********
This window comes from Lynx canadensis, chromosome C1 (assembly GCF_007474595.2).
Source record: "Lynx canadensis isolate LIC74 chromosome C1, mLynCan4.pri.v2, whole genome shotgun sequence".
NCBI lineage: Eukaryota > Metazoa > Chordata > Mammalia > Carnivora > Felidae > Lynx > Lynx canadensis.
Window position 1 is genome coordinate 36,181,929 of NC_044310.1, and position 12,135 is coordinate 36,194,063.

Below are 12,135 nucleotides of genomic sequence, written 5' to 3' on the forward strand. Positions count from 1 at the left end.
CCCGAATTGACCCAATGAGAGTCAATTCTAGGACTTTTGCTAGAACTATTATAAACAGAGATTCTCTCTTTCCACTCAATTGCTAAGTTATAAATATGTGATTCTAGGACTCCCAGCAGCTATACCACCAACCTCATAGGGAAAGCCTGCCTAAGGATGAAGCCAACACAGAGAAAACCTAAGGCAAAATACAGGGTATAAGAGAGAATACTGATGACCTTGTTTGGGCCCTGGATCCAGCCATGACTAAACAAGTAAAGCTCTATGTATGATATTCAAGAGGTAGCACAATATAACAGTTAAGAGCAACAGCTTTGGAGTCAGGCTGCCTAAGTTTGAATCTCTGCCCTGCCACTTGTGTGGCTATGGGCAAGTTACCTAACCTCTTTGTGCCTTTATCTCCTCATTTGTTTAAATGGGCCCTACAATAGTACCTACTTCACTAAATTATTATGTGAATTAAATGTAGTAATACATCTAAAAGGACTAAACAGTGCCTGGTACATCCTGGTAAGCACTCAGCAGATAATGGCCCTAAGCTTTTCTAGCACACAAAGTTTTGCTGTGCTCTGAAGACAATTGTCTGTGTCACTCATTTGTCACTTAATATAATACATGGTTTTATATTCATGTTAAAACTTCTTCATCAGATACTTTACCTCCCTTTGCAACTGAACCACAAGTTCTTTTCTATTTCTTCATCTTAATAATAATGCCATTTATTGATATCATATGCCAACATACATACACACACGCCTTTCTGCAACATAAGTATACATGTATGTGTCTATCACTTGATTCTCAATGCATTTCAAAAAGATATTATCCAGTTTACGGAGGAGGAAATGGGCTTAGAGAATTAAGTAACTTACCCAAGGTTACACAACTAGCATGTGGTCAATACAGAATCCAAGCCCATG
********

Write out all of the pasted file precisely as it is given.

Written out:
This window comes from Lynx canadensis, chromosome C1 (assembly GCF_007474595.2).
Source record: "Lynx canadensis isolate LIC74 chromosome C1, mLynCan4.pri.v2, whole genome shotgun sequence".
NCBI lineage: Eukaryota > Metazoa > Chordata > Mammalia > Carnivora > Felidae > Lynx > Lynx canadensis.
Window position 1 is genome coordinate 36,181,929 of NC_044310.1, and position 12,135 is coordinate 36,194,063.

Below are 12,135 nucleotides of genomic sequence, written 5' to 3' on the forward strand. Positions count from 1 at the left end.
CCCGAATTGACCCAATGAGAGTCAATTCTAGGACTTTTGCTAGAACTATTATAAACAGAGATTCTCTCTTTCCACTCAATTGCTAAGTTATAAATATGTGATTCTAGGACTCCCAGCAGCTATACCACCAACCTCATAGGGAAAGCCTGCCTAAGGATGAAGCCAACACAGAGAAAACCTAAGGCAAAATACAGGGTATAAGAGAGAATACTGATGACCTTGTTTGGGCCCTGGATCCAGCCATGACTAAACAAGTAAAGCTCTATGTATGATATTCAAGAGGTAGCACAATATAACAGTTAAGAGCAACAGCTTTGGAGTCAGGCTGCCTAAGTTTGAATCTCTGCCCTGCCACTTGTGTGGCTATGGGCAAGTTACCTAACCTCTTTGTGCCTTTATCTCCTCATTTGTTTAAATGGGCCCTACAATAGTACCTACTTCACTAAATTATTATGTGAATTAAATGTAGTAATACATCTAAAAGGACTAAACAGTGCCTGGTACATCCTGGTAAGCACTCAGCAGATAATGGCCCTAAGCTTTTCTAGCACACAAAGTTTTGCTGTGCTCTGAAGACAATTGTCTGTGTCACTCATTTGTCACTTAATATAATACATGGTTTTATATTCATGTTAAAACTTCTTCATCAGATACTTTACCTCCCTTTGCAACTGAACCACAAGTTCTTTTCTATTTCTTCATCTTAATAATAATGCCATTTATTGATATCATATGCCAACATACATACACACACGCCTTTCTGCAACATAAGTATACATGTATGTGTCTATCACTTGATTCTCAATGCATTTCAAAAAGATATTATCCAGTTTACGGAGGAGGAAATGGGCTTAGAGAATTAAGTAACTTACCCAAGGTTACACAACTAGCATGTGGTCAATACAGAATCCAAGCCCATG